Saturday, April 12, 2014

Hands-on Play: Goodreads

Goodreads was by far the most popular social network for readers and had the largest database of titles. I am a beginner to use Goodreads, so I am excited to explore some library system groups in Goodreads.
Firstly, as a normal user of Goodreads, I do like using it because it gives me great recommendations. All I need to do is type in the book title or author or any keywords and books will come up. Bad reviews on the book are helpful to decide whether the book is what you want. Moreover, It helps me keep track of my books and what my friends are reading. Goodreads is such a good tool for discovering new books. That’s why more than 25 million people have discovered Goodreads. Because of its huge amount of users, Goodreads is a good platform for public library to reach out to their customers.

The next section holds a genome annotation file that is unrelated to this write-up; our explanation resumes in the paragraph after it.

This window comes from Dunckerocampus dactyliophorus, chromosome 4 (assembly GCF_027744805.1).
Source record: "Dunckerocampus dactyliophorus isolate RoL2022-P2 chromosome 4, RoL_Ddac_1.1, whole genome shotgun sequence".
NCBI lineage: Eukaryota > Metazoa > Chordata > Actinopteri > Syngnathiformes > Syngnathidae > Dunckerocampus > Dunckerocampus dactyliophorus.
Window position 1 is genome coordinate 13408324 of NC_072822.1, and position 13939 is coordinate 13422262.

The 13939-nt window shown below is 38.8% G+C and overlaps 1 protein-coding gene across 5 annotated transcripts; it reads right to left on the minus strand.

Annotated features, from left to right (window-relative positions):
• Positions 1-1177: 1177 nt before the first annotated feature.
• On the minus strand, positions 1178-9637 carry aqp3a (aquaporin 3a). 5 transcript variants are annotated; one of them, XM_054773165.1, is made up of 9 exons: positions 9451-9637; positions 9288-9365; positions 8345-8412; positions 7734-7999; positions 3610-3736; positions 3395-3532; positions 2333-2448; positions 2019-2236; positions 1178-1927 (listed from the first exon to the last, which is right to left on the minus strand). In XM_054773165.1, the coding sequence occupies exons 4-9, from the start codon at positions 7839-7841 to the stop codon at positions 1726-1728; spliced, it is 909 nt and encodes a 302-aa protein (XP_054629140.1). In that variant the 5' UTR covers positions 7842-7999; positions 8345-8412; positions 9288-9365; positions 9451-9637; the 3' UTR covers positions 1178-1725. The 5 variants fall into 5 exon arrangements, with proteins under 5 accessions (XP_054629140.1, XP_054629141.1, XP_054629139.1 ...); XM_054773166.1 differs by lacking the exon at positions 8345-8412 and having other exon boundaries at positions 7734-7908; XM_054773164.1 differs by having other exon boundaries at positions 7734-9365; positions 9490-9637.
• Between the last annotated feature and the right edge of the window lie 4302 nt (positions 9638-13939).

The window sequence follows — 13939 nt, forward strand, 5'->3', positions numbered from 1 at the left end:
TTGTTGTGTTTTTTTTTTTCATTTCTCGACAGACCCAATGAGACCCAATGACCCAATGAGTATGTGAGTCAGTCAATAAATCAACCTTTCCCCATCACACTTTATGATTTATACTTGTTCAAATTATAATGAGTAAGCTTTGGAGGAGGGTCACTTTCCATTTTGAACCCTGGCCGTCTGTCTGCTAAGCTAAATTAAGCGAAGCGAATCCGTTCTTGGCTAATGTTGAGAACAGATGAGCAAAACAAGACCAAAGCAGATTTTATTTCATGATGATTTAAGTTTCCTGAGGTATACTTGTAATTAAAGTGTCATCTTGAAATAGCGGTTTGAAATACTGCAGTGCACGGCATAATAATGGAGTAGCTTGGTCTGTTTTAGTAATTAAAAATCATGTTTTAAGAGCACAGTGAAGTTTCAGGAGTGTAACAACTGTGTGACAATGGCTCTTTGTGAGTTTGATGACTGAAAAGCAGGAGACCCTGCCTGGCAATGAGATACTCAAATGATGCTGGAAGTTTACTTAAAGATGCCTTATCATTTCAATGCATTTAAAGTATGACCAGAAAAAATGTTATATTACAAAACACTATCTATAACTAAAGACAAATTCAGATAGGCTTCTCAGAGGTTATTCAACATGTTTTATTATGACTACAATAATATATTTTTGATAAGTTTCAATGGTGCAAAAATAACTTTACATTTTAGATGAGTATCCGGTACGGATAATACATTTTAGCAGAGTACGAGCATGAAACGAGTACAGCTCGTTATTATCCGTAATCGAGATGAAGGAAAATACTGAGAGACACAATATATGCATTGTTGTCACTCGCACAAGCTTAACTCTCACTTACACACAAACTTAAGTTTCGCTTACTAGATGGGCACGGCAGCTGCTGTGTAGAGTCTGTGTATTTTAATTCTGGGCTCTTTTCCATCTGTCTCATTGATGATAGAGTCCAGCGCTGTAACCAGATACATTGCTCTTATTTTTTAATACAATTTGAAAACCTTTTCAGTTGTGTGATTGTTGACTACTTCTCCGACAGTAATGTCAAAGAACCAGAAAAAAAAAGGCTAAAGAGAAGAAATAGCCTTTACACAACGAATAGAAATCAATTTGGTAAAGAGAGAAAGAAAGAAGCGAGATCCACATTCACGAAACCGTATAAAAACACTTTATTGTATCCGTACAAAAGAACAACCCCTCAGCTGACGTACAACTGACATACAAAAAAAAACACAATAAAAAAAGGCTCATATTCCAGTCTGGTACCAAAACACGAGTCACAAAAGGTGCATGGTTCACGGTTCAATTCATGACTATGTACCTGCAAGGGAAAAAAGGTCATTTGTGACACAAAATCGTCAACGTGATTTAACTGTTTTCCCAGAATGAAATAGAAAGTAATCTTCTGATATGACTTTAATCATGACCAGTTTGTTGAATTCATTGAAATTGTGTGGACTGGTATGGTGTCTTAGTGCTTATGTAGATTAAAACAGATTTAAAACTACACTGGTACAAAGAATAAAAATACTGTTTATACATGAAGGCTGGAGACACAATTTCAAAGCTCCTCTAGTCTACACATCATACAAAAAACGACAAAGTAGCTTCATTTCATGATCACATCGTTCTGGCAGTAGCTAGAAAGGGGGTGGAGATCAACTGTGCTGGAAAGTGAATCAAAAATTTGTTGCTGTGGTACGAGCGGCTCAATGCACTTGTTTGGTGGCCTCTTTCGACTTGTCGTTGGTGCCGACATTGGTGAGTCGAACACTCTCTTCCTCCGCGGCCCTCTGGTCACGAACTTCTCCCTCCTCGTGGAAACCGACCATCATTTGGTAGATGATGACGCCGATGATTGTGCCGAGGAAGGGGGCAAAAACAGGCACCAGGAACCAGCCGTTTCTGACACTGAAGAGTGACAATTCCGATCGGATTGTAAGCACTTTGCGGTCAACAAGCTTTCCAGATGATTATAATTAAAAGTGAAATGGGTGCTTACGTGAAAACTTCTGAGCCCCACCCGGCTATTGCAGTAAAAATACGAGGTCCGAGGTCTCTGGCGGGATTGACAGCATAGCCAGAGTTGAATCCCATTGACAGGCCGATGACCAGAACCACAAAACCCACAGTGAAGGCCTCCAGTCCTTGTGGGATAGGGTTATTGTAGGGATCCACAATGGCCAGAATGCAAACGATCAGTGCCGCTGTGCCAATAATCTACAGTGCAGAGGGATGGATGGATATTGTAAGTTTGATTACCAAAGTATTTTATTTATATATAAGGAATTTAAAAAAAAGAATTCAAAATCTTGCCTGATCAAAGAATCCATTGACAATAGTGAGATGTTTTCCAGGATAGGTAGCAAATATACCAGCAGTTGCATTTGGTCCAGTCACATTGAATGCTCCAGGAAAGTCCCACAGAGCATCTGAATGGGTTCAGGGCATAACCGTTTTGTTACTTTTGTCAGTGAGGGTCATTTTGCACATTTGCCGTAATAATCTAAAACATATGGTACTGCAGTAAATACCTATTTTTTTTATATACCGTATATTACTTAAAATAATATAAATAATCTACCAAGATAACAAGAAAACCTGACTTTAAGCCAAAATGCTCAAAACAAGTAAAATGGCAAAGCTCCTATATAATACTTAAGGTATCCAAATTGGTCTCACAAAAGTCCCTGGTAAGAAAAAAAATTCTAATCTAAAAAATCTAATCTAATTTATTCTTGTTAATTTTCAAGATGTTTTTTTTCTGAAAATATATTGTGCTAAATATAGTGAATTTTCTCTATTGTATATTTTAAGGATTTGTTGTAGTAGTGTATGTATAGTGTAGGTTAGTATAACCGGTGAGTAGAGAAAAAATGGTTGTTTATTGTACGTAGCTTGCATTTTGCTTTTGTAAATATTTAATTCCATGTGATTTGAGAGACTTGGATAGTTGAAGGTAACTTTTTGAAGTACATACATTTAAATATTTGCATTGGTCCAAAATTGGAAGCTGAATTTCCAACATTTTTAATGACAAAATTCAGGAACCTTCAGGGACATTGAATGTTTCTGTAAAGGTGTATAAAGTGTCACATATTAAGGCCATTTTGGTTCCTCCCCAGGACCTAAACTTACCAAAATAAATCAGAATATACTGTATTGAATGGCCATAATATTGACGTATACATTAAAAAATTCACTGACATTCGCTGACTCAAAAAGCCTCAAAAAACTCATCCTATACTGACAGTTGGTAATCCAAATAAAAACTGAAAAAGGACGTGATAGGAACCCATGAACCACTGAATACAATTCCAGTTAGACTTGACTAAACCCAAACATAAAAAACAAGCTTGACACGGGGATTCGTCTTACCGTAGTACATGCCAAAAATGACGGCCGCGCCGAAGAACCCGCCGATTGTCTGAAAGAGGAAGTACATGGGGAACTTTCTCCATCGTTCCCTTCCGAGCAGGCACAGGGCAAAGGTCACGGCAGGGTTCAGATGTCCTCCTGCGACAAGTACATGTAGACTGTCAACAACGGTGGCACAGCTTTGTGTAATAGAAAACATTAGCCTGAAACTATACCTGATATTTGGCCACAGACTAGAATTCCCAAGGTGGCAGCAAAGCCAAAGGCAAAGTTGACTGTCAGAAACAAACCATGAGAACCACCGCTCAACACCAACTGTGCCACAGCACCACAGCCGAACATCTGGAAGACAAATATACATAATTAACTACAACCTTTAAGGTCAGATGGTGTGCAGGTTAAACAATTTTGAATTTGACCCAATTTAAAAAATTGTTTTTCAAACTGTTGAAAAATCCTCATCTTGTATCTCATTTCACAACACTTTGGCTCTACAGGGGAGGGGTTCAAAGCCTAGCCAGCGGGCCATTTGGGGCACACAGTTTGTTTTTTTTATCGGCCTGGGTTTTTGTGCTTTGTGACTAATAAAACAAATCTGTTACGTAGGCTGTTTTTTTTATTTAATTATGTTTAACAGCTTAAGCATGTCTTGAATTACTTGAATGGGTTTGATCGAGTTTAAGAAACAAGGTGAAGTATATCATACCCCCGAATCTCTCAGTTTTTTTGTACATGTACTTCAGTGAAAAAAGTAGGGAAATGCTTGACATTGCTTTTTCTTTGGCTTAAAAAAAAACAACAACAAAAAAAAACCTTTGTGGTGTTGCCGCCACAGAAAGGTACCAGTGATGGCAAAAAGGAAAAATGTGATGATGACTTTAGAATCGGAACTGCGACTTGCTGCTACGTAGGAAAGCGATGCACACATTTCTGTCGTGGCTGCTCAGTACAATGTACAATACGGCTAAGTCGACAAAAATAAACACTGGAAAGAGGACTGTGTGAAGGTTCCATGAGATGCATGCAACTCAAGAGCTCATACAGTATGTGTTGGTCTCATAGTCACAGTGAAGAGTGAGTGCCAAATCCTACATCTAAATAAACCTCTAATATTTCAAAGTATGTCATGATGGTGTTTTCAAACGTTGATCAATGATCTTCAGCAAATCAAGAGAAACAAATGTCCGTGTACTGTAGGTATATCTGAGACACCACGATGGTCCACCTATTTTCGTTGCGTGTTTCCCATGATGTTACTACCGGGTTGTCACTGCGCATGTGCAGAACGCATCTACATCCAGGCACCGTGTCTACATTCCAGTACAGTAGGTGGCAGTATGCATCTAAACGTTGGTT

After exploring several public libraries, I found the layout of public library group pages is quite similar and easy to set up. Salt Lake County Library Service group page contains five parts: Currently Reading, Discussion Board, Members, Bookshelf and Profile. The most interesting part is Discussion Board with seven small sections: General for introduction and management of group page; Reader’s Choice; Reading Challenges; New Books at the Library; New Music at the Library; In the News; One County, One Book. Public libraries are able to put anything they want on the homepage.
Although I think Goodreads is very easy to use, the biggest challenge is promotion. Goodreads doesn’t have an internal paid promotion system for groups, like Facebook does, but ties visibility to usage. When a post is made to group page, it appears on the main groups page until something else supersedes it. So the best way to keep it visible is to post often.
Overall, I will consider Goodreads as a very easy tool to promote a public library and enhance communication between patrons and librarians.

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